By Jim Schutze
By Rachel Watts
By Lauren Drewes Daniels
By Anna Merlan
By Lee Escobedo
By Eric Nicholson
It was one of those classic DISD moments.
The Dallas Independent School District board was poised to adopt a $772-million annual budget. In it, the district's teachers weren't going to get an across-the-board raise, but the administrators who had made that decision had enjoyed whopping raises of up to 24 percent the year before. Then there was the superintendent, Chad Woolery. He was leading the charge to cut the raises, but he had just tendered his resignation. He was going to work for an education company that currently did business with the district--he had, in fact, just recommended an increase in the company's contract.
This was the scene at last Thursday night's meeting when 100 angry teachers showed up to raise a little hell about this. As if things weren't bad enough, security officers were dispatched midmeeting to drag a kindergarten teacher from the lectern because she wouldn't shut up when her two-minute speaking limit expired.
"I was in the middle of my speech, and I wasn't going to let them stop me," Maria de la Garza, a Bonham Elementary School teacher told me later, breathlessly recalling her firsthand experience with management. "So I yelled out, 'I'm not finished! Let me finish!' And all the people in the audience stood up and started chanting, 'Let her finish! Let her finish!' and so they let me finish."
Well, I have no sympathy for the teachers. After all, where do these people think they work? Haven't they been reading the newspapers this past year? Don't they know how to finesse the system? I mean, it doesn't take an education degree to figure out that if they want to be treated fairly, they need to do the only thing that works: They need to hire Dallas County Commissioner John Wiley Price to come down to the administration building and practically threaten to burn it down.
After all, it worked beautifully for Ora Lee Watson, the former Townview High School principal who did such a lousy job opening DISD's jewel school last year that, thanks to agent Price, she was promoted to a cushy post downtown. She not only retained her $83,862-a-year job, she was given a nice new office and a staff. We can only hope that she has figured out what to do with herself during the workday seeing as how her position did not exist before the superintendent dreamed it up one day while lying on the John Wiley Price medieval rack.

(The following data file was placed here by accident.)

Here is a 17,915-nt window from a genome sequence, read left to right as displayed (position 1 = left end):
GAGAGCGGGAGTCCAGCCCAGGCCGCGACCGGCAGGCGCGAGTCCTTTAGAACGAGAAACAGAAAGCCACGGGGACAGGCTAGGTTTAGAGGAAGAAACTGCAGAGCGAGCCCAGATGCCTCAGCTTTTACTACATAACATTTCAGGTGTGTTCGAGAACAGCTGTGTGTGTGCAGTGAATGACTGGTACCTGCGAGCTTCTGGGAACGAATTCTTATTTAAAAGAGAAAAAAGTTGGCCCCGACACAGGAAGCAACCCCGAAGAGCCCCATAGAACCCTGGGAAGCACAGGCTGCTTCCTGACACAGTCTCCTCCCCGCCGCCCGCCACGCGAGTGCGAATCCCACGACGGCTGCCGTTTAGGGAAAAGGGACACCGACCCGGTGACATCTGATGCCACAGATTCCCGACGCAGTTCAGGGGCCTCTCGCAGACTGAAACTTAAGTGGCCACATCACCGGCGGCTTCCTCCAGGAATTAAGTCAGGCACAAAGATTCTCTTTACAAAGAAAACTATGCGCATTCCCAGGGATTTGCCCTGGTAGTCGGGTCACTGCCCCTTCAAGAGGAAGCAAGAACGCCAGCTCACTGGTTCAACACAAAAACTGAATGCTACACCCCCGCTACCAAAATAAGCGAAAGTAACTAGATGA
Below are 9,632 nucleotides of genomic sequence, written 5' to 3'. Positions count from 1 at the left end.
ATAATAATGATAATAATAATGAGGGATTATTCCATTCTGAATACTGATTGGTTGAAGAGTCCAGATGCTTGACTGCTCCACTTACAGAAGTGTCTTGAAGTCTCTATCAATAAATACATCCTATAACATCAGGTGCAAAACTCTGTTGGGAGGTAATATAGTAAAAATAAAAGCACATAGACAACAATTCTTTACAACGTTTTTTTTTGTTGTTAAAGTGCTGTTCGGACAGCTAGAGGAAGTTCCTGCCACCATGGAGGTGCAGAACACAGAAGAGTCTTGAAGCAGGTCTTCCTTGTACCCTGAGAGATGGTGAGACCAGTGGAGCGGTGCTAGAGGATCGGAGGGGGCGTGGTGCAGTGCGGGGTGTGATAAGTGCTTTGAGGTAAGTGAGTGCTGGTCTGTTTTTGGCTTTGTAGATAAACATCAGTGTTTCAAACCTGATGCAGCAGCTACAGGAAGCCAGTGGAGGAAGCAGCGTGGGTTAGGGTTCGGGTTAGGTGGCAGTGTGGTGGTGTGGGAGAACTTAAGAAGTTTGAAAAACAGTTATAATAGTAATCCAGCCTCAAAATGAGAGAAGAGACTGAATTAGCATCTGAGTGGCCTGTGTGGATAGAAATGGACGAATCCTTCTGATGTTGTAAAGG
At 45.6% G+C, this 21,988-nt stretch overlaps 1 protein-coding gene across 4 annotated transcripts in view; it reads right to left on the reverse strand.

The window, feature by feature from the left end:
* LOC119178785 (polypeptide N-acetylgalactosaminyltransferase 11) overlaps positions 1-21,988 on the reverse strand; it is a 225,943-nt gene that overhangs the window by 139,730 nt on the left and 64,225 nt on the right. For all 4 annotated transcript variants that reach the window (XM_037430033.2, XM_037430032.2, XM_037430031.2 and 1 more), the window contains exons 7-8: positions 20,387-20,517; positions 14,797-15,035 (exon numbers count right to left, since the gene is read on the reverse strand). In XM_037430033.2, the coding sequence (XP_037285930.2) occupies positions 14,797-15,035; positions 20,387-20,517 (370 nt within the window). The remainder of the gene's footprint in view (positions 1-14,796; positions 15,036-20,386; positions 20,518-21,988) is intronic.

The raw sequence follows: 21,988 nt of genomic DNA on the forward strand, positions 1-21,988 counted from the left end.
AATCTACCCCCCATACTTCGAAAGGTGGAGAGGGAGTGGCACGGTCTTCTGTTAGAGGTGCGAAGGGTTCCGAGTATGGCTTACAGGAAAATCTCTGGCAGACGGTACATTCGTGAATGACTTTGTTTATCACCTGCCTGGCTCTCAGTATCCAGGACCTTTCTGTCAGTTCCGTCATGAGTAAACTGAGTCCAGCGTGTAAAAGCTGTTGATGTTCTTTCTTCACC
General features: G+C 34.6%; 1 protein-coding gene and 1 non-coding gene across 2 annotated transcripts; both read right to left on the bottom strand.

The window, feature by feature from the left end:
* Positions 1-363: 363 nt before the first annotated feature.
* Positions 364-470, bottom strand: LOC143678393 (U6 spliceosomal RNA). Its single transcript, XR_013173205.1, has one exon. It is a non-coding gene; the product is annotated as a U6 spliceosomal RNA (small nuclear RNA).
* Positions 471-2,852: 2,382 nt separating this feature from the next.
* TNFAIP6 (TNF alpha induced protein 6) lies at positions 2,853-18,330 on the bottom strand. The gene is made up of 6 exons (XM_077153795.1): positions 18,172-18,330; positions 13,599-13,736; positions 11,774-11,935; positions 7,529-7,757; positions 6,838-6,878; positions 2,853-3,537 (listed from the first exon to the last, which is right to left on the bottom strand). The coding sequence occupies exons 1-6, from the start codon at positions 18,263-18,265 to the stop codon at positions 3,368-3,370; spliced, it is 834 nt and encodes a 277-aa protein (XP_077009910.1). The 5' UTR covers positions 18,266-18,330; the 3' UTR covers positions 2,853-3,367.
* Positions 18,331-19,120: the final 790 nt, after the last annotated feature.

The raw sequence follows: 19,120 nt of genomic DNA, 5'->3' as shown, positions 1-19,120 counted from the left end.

Let's cut to the chase here: Chad Woolery's bounteous spending habits in the few short years he was superintendent--a job for which the bloated Woolery was paid a bloated $194,174 a year to perform--is his great legacy in public education.
Woolery's generosity with other people's money is the No.1 reason that district taxpayers are getting their first tax hike in four years--3 percent, or $36 a year on a $100,000 home--but getting no teacher raises to speak of and no more money for aftercare programs.
No one will ever know for sure how much money was wasted under Woolery's watch.
This was a man who was absolutely incapable of firing anybody but equally committed to promoting and hiring people if it served any perceived short-term political purpose. Woolery was famous for dispatching beheaded veteran employees--the ones with enormous salaries--to a backwater administration building, formerly Davy Crockett Elementary School in East Dallas. Today, there is virtually an entire shadow government stationed out at "the Crockett graveyard," as it is not-so-affectionately called.
But Woolery's transgressions were far worse than that. He defied spending orders given to him by his board--the most notable being the 4-percent raises the board ordered for all district employees in 1995. Woolery went way beyond that for 19 of his top administrators, whose raises averaged 9 percent. The board never would have known about the raises had Larry Bleiberg at The Dallas Morning News not dug the information out of people's personnel files and written a story about it.
"Chad Woolery is the Ronald Reagan of the Dallas public schools," one board member told me disgustedly. "Spend and spend and spend, and someone will pay for it later."
When it all caught up with Woolery--and he was facing a tax hike to cover the hemorrhaging--he panicked. He held tight to the budget, then jumped ship, taking a job with a DISD contractor, Voyager Expanded Learning, with which he was currently negotiating--all of which made him look like a whore, which is not a noble way to end a long public service career. The gravest injustice is that he withheld the budget from board members until their backs were up against the wall and the schools were about to open unfunded unless they rubber-stamped the doo-doo they were handed.
(Doo-doo No.1: Woolery was proud of the fact that he could avert an even bigger tax hike by cutting 85 administrative jobs. Sure, he may be cutting the jobs, but the people are still milling around the building, waiting for their reassignments--and they'll get them.)
Only God--besides Woolery--knows what's really in the DISD budget the board just adopted. "Running this district is like trying to catch a waterfall in a Dixie cup," says board president Bill Keever. "You can't be everywhere, and every time you move to tackle a problem, you find there's another problem over here somewhere. And the budget is an example of that. The budget is so complex, and there are so many line items in it, that there's no way to get your arms around it.